Nathan Novosel admits he was unsure how people would react.
After all, he had kept a secret. He had kept it a long time and he had kept it out of fear. The precise reason he had kept it was because he was afraid how people might react.
"I was unsure," he said last week.
The former Lexington Catholic basketball star had told his family and close friends back in 2012 that he was gay.
However, it wasn't until June 30 that, as a member of Teach for America, that he basically told the entire world, writing a story for the organization's website about how he had overcome his fears to reveal publicly he was gay and engaged to be married.
"Tremendous," Novosel said. "And overwhelming."
Titled "How I Turned My Deepest Shame Into My Strongest Asset," Novosel told the story of how he discovered in high school that he was gay but kept his true self from his family, friends and teammates for fear it would change their perception of him.
To distract himself, Novosel said he threw himself into numerous extracurricular activities. He was Boy of the Year four straight years at Lexington Catholic, where he was a star on the basketball team, just as twin sister Natalie led the Catholic girls' basketball team before starting on a Final Four team at Notre Dame.
At the University of Rochester, Nathan pursued the double major of political science and economics, joined several religious and political groups, did charity work and started on the men's basketball team. Novosel was chosen captain of the team in 2011-12, his senior season.
It was an event early in his senior year that caused Novosel to take the first step toward revealing his true self. Only that event didn't happen in Rochester. It happened back in Lexington with the death of Dick Robinson, who had served as an agent and a mentor to many local prep athletes, including Novosel.
When Robinson died, Novosel knew he had to tell his family and close friends what he had never had the courage to tell Robinson.
"When I told my family and friends in 2012, so much stress and anxiety that had built up just washed away," Novosel said. "The amount of relief that I felt was unquantifiable. You don't have to think about every single decision you make based on, is someone going to think this or is someone going to find out. That allows so much more happiness into your life."
After graduation, Novosel joined the Teach for America program where he taught third-grade math and science at the Browne Education Campus in Washington, D.C. He decided he would be honest with his students and fellow teachers about being gay. Their positive response gave him the confidence to publicly declare his sexual orientation through the website.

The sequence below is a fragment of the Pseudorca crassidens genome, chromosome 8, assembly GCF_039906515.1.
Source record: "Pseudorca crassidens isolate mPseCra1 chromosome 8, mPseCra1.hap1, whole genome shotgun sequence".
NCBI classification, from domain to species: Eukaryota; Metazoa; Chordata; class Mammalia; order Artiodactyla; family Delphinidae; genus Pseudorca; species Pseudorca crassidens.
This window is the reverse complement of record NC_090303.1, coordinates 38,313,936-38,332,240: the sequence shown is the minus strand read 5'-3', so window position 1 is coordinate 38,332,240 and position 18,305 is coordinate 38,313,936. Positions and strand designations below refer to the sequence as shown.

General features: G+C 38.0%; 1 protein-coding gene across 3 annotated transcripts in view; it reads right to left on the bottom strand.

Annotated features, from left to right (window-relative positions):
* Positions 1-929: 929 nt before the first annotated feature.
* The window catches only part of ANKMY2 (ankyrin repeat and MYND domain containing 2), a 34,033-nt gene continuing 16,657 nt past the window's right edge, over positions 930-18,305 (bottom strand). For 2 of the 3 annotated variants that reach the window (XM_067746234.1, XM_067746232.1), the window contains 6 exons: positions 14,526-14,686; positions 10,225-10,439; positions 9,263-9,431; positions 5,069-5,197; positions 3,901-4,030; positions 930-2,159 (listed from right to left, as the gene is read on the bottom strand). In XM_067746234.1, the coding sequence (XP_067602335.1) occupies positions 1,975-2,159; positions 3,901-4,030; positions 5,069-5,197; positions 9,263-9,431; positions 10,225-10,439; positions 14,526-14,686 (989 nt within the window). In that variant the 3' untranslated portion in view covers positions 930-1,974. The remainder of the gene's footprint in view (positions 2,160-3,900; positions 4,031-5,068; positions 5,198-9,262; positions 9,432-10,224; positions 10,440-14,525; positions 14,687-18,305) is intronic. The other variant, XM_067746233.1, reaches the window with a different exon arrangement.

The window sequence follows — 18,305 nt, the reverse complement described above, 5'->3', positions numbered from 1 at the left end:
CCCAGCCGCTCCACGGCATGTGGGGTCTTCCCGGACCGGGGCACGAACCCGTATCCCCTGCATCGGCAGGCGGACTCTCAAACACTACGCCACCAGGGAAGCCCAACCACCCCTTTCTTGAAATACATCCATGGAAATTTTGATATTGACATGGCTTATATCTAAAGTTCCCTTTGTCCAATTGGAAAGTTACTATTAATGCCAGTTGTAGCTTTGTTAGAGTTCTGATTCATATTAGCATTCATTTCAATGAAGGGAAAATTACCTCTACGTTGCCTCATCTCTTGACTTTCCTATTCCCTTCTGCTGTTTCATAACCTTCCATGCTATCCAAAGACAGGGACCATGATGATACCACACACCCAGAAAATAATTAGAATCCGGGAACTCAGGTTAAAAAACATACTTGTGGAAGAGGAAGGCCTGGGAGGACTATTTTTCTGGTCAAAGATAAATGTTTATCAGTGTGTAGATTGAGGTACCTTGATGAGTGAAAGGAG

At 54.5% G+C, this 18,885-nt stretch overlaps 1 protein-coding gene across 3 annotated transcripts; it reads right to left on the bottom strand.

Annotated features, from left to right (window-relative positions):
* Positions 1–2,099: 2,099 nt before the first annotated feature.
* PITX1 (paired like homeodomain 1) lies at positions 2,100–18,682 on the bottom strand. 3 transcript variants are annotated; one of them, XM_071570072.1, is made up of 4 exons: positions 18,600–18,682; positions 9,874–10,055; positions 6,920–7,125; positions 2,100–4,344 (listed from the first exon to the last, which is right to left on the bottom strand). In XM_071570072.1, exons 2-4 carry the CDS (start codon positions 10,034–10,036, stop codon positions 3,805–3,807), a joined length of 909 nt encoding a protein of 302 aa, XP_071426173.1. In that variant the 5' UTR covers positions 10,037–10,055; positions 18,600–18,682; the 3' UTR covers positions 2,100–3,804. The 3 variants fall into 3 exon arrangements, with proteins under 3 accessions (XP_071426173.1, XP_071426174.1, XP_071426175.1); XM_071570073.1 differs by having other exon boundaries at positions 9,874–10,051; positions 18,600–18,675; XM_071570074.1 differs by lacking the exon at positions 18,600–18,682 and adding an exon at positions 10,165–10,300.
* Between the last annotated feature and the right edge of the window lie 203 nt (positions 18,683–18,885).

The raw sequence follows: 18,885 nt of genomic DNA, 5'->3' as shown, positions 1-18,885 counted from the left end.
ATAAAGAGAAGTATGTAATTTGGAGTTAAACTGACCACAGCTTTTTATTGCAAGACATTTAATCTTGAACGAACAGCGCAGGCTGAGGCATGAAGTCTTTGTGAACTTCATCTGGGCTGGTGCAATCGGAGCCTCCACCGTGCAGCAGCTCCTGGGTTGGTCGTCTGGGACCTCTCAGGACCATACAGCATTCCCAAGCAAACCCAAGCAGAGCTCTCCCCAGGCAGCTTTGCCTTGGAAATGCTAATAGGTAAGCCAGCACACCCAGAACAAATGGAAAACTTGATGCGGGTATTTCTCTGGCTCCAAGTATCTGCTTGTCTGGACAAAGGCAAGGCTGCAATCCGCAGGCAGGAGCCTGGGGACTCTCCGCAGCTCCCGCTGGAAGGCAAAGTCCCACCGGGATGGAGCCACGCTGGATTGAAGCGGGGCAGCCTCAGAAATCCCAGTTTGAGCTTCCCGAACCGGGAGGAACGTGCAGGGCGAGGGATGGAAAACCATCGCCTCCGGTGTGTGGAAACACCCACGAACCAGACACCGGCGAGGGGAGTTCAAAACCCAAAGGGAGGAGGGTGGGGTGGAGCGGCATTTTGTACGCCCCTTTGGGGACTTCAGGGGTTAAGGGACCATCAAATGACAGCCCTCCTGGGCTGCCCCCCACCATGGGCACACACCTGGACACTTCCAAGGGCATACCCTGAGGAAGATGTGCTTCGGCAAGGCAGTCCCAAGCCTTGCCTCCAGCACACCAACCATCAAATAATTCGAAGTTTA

Since then, Novosel has received hundreds of Facebook messages, text messages and e-mails. Many have come from people Novosel knows. Some have been from people he hasn't met. Almost all have been in support.
"I think there are two groups that have really touched me," Novosel said. "Several people that are currently closeted reached out to me privately through Facebook and just said, 'Thank you for helping me see I'm not the only one out there. Your story has really inspired me to come out to my family, come out to my community.'
"That was such an overwhelming response because that was what I was hoping to be able to help people do."
There was also a group that did not necessarily understand, but still offered support.
"Hearing from friends in high school and elementary school that I hadn't had a relationship with or talked to in so long, that reached out to me to let me know that, 'Hey, I'm not sure I still understand completely but let you know that I support you and respect you for just basically living your truth instead of trying to hide.'"
Were people surprised?
"I think the majority of people were surprised," Novosel said. "Some people mistakenly have a perception or a stereotype of what a gay man should look like or act like. I didn't seem to fit a lot of those characteristics. My hope is it will challenge people's thoughts of what the LGBTQ really is about and it's not just based on stereotypes and caricatures."
Novosel still lives in Washington, D.C., where he works as a Teach for America recruiter, primarily recruiting military veterans to join the program. He also met his fiancé, John Eric Lingat, an assistant principal in Washington. The couple plan to be married Aug. 15 in Lexington.
"I was still kind of coming out through the process (when I met John)," Novosel said. "He's been incredible support and guidance for me. He'd gone through obviously the process, as well."
Despite the Catholic religion's objections to homosexuality, Novosel said he still considers himself a Catholic.
"John and I both were brought up in the church and that won't change, regardless of the views the Catholic Church preaches," he said in an e-mail.
"It is sad and disappointing, though, to know that Lexington Catholic, the school I love and adore so much, doesn't accept me or other LC students for who we are. I hope that one day soon they change their stance on LGBTQ students. In the mean time, I hope my story has offered a little inspiration and comfort to LC LGBTQ students who are currently closeted."
He did say he received a note from a "great friend" who is a "staunch Baptist" but also found a way to reconcile his beliefs so that the two could remain friends.
"That response meant the world to me and that's all I can ask of people, to accept me as who I am regardless of their thoughts and beliefs," he said.